Featured photo: Survivor Lalani Reaves became a licensed counselor after she left an abusive relationship. (photo by Juliet Coen)

Trigger warning: This article mentions instances of domestic violence and sexual assault, including multiple survivors’ personal experiences.

“That doesn’t sound like him. I’ve never known him to be violent with women.”

“People loved him. My family loved him.”

“What will this look like to the people outside of this house?”

“He was witty, clever, and charismatic.”

“What did you do to make him hit you?”

Right now, a bright light is being turned onto the subject of intimate partner violence. It’s nearly impossible to escape the current cultural firestorm surrounding the defamation trial between actors Johnny Depp, 58, and Amber Heard, 36. Wide-ranging and salacious allegations of physical and sexual assault, psychological abuse and substance abuse during the couple’s marriage have been detailed in the weeks-long, televised trial that ended last week in Fairfax, Va. The constant churn of commentary, memes, and Tiktoks has been a catalyst for conflict and conversation. 

Though the trial itself centers on two unreachable celebrities, the reality of intimate partner violence and domestic violence hits close to home for victims right here in our area.

Perpetrators of domestic violence don’t usually look like monsters to the outside world. Five survivors in the Triad are speaking up to share their stories in the hope that they can educate others and prevent the kind of physical, emotional and psychological suffering they’ve had to endure.

The myth of the “perfect victim”

Coming forward to speak out about abuse is a terrifying prospect, in no small part because victims don’t always fit the mold of acting perfectly in the midst of abuse. Where the perpetrator projects a sense of calm to the outside world, victims often project a sense of being out of control or unstable due to the emotional and psychological duress they experience. 

“People loved him; my family loved him,” says Eileen Martin as she leans forward in a cushioned chair at a local coffee shop. She met her husband through his younger siblings when he came home from grad school years ago. She was a high school cheerleader, and he’d come to games to watch her. They married when she was 18 and he was 26.

Martin recalls being swept up in the relationship at first, but it all changed almost immediately after they were married. Four hours into the car ride to travel 3,000 miles to move, the rain poured down in sheets, creating dangerous road conditions. Cars were pulling over, but he wouldn’t slow down, even as she begged him to. As she continued to plead, he finally lost his temper and threatened to take her back home and leave her.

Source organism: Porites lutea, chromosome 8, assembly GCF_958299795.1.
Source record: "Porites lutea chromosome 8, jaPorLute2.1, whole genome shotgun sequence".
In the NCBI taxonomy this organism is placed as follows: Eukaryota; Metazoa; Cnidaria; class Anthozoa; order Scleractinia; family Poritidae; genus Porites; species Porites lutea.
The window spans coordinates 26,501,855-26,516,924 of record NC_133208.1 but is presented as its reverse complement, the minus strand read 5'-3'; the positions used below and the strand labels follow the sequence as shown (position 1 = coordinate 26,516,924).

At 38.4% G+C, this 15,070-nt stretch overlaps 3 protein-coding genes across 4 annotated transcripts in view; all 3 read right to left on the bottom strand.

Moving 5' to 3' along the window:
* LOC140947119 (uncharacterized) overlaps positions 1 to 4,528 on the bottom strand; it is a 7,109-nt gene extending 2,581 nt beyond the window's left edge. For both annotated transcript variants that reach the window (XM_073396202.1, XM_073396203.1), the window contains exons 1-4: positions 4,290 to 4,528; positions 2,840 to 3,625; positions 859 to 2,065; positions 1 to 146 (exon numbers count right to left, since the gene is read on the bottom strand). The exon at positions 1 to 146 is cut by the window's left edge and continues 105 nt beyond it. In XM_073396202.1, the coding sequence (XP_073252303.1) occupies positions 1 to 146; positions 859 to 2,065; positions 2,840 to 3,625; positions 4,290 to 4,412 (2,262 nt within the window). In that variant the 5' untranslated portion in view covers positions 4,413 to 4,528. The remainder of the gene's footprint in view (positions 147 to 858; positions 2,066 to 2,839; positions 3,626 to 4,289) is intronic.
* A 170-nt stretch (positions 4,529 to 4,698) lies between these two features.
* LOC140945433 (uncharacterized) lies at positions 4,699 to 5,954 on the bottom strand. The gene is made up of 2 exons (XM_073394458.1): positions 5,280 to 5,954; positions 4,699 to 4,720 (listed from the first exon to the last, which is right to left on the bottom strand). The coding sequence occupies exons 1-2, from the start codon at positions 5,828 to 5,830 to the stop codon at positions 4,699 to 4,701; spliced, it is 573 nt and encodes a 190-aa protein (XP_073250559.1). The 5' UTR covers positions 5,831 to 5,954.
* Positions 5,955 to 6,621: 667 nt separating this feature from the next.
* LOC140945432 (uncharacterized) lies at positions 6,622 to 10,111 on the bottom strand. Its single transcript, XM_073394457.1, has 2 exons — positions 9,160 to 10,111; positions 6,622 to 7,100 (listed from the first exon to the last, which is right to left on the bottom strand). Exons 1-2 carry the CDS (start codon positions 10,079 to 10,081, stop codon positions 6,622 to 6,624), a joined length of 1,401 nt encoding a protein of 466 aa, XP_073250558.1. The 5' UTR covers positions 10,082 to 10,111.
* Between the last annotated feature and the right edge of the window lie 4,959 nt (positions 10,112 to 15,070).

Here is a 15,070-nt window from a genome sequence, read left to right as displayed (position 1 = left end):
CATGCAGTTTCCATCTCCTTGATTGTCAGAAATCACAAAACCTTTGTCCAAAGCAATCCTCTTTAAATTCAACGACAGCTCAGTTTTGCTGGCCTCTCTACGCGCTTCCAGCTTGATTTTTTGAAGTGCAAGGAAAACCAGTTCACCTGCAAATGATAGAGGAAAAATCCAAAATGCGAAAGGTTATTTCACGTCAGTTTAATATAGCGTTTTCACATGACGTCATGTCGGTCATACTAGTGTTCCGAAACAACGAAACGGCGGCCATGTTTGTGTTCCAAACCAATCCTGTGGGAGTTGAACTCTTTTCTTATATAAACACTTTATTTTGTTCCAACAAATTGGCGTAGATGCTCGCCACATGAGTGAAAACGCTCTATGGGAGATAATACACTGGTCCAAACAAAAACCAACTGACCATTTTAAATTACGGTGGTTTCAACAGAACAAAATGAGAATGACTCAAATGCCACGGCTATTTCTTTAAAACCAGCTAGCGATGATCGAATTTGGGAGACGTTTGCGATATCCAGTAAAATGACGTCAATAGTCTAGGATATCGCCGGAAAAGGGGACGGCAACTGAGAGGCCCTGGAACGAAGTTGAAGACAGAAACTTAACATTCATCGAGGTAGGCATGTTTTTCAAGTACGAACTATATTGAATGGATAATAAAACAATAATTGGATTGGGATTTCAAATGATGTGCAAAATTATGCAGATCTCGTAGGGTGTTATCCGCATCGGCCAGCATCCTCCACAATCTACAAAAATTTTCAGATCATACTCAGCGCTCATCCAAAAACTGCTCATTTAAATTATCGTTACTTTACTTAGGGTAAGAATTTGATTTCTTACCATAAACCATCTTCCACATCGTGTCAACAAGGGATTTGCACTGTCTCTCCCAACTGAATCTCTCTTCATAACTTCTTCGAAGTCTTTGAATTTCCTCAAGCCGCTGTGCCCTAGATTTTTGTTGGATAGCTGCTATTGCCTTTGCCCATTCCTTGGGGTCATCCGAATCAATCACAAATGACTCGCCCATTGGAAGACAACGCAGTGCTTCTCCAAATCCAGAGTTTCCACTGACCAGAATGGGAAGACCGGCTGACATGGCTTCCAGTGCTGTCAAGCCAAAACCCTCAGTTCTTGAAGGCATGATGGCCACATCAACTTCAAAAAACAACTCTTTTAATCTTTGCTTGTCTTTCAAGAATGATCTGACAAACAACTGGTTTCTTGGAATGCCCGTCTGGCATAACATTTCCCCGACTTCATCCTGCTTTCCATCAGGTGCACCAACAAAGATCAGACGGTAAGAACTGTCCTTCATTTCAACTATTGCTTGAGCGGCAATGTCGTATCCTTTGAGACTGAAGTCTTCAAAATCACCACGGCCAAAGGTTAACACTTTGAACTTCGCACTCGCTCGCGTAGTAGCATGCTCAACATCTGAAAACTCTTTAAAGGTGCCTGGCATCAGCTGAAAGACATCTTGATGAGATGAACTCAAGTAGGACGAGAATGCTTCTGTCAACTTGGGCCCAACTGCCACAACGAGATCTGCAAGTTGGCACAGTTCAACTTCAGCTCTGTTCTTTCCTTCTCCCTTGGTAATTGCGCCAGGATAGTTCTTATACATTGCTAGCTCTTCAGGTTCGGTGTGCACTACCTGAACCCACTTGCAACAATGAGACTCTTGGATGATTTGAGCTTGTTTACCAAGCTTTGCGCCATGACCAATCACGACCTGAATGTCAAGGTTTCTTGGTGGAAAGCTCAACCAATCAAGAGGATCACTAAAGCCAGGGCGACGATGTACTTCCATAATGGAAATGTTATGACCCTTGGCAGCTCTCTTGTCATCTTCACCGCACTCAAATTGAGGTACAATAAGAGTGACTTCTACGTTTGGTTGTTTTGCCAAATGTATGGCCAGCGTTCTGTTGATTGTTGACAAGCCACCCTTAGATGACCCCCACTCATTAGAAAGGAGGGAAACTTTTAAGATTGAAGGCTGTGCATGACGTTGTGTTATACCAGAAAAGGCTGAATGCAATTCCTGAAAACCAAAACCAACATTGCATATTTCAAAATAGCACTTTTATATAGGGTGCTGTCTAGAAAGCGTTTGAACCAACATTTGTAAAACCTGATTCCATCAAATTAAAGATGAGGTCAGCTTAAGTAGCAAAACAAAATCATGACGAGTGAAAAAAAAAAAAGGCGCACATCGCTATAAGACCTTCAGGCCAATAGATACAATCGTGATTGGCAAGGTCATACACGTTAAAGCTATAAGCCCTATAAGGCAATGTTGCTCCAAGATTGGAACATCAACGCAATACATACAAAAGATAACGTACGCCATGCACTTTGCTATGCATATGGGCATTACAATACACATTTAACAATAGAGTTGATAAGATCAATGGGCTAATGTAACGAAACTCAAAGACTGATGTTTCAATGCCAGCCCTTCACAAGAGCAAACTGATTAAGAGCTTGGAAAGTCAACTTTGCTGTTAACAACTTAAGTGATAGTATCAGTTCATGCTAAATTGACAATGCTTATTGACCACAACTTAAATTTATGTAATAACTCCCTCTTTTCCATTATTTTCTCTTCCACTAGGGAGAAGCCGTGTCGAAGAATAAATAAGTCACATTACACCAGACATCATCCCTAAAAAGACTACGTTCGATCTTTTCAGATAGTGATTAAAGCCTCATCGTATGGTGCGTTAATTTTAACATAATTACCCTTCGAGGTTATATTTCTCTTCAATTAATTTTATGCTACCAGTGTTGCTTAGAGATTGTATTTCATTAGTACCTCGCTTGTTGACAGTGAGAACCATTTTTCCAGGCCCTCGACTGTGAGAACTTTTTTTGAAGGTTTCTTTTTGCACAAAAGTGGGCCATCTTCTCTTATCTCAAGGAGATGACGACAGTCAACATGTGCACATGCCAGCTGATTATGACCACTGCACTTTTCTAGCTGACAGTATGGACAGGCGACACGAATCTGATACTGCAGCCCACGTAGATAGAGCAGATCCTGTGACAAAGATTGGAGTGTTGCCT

Eileen Martin finally left her abusive relationship after her teenage daughter told her, “You don’t deserve this.” (photo by Carolyn de Berry)

Martin’s husband became violent and struck her once during their first year of marriage, though not again after their first child was born that same year. However, the psychological abuse continued throughout their decades-long marriage. Martin shares that he would lock her in the bedroom, screaming and refusing to let her leave.

“He was always making me seem crazy to everyone around me,” she says.

Her moment of realization came when her teenage daughter told her, “You don’t deserve this.” 

“He always told me that if I ever left him, I’d never see my kids again and I’d never get a dime from him,” she says. 

As a stay-at-home mom, the financial implications were terrifying. When Martin finally decided to leave, things got worse. She says that he grabbed her by the arms, had her followed and made threats to cut her arms and legs off. 

In the years that came after, her family said they believed her but would not give up their connection to him. To get away from him, she chose to cut ties with many of the people in her life. 

“I’ve had to give up a lot for my freedom,” Martin says, her eyes looking emptily into the distance, Now a licensed therapist, she works with survivors of abuse in the Triad. 

Overall, domestic violence rates increased during the pandemic according to the North Carolina Coalition Against Domestic Violence. Three-fourths of service providers in the state reported higher needs for services since the start of COVID-19. According to a study led by researchers from UNC Charlotte, North Carolina saw a rise in intimate partner violence during the pandemic due to increased unemployment, higher than usual levels of alcohol and drug use, social isolation, and COVID related stress.